Poland is ready

Issue 2 2012  •  29 March 2012  •  Mark Glover, Commissioning Editor, International Airport Review

The Ukraine and Poland will be jointhosting the European Football Championships in June, creating a range of operational challenges on the countries’ airport infrastructures. Mark Glover, from International Airport Review spoke to Rafal Marczewski, the National Airport Controller of Poland and the Polish State Enterprise’s Representative for UEFA EURO 2012, about how the country’s airports are preparing for this festival of football.Mark Glover: Is Poland prepared for the increased rise in passenger numbers in the summer?Rafal Marczewski: Our challenges began even before the teams had qualified for this tournament, as we did not know which teams would be playing where and when and therefore how many passengers or fans of a certain country would be attending. We liaised closely with our colleagues at UEFA (Union of European Football Associations) and also internally between all of the major airports. We obviously know that the passenger numbers will increase, so we had to look beyond our main airports for traffic and include a range of ‘supporting’ airports. These will be utilised if the infrastructure, currently under construction, is late, or if there are problems with capacity or cargo. So along with the four main airports, we now have four supporting airports. Warsaw Airport will be supported by Lódź Airport, Gdańsk by Bydgoszcz, Poznań by Zielona Góra and Wrocław by Katowice.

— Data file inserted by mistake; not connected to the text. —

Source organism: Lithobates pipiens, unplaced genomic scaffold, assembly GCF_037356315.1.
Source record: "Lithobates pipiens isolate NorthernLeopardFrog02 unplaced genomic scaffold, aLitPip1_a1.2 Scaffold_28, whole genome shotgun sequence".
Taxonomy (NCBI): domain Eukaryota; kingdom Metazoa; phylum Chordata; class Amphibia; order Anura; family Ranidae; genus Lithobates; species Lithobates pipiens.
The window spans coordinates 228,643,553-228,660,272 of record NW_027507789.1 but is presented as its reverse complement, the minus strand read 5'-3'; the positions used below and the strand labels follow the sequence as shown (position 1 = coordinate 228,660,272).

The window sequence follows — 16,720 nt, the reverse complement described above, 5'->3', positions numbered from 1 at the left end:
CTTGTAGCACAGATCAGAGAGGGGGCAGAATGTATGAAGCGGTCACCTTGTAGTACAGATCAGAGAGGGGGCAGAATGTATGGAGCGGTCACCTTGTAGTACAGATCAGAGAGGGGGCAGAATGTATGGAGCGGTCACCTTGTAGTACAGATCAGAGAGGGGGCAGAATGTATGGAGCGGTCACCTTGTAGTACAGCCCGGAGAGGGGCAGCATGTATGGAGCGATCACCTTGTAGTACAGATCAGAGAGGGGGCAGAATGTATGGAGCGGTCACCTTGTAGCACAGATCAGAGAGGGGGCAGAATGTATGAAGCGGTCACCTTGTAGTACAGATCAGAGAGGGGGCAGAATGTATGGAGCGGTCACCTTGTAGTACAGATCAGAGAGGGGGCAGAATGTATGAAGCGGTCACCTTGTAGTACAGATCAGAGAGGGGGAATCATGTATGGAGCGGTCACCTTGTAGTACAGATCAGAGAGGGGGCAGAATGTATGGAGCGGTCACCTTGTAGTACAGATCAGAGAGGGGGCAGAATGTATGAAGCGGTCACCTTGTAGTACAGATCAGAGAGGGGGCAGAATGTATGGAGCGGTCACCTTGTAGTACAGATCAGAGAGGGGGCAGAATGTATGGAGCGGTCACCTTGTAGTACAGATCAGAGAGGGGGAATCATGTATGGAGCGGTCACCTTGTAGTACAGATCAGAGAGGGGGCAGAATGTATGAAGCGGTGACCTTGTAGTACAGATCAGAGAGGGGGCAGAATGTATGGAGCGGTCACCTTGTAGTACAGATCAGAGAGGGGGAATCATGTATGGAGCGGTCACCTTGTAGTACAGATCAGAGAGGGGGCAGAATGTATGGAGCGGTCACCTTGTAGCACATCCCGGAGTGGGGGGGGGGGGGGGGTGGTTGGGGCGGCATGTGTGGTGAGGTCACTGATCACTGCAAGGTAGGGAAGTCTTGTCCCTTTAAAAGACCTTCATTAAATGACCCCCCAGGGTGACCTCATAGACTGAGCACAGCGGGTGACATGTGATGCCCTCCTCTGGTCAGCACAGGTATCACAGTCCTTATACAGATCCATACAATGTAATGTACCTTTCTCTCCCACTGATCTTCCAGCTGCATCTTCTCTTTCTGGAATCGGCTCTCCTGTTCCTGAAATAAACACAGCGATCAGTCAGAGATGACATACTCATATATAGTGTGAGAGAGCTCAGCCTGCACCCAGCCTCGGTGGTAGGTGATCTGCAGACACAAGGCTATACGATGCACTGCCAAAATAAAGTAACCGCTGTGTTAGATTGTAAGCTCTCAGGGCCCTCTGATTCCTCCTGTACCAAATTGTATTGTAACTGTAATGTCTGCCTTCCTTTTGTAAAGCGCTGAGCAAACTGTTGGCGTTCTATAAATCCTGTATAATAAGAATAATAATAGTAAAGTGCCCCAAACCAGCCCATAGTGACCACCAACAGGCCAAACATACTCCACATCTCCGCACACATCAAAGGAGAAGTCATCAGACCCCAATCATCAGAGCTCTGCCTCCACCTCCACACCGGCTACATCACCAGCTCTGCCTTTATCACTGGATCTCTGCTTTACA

Safety first at Schiphol

Issue 2 2012  •  28 March 2012  •  Mark Glover, Commissioning Editor, International Airport Review

Mark Glover from International Airport Review spoke to René Verjans, Senior Advisor Crisis and Disaster Management at Amsterdam Schiphol Airport about the ARFF and recovery procedures in place at one of Europe’s busiest hubs.Mark Glover: How are your staff prepared for emergency tasks at the airport?René Verjans: We have a training ground here at Schiphol that we use to train staff in the more ‘standard’ emergency scenarios. For the ‘non-standard’ we use an on-site virtual reality facility and table top exercises. We also use the training facilities at Manston Airport in the South East of England. Here we are able to train our personnel in standard and nonstandard scenarios using real foams and powders and larger amounts of it, unfortunately there are not many training grounds where you can use large quantities of this material. We come to Manston once every three years, with the full ARFF team, which consists of 125 individuals, where we stay for two full days undergoing intense and vigorous ‘standard’ and ‘nonstandard’ training that covers a range of different scenarios involving the aircraft.

Clarity and simplicity

Issue 1 2012  •  7 February 2012  •  Mark Glover, Commissioning Editor, International Airport Review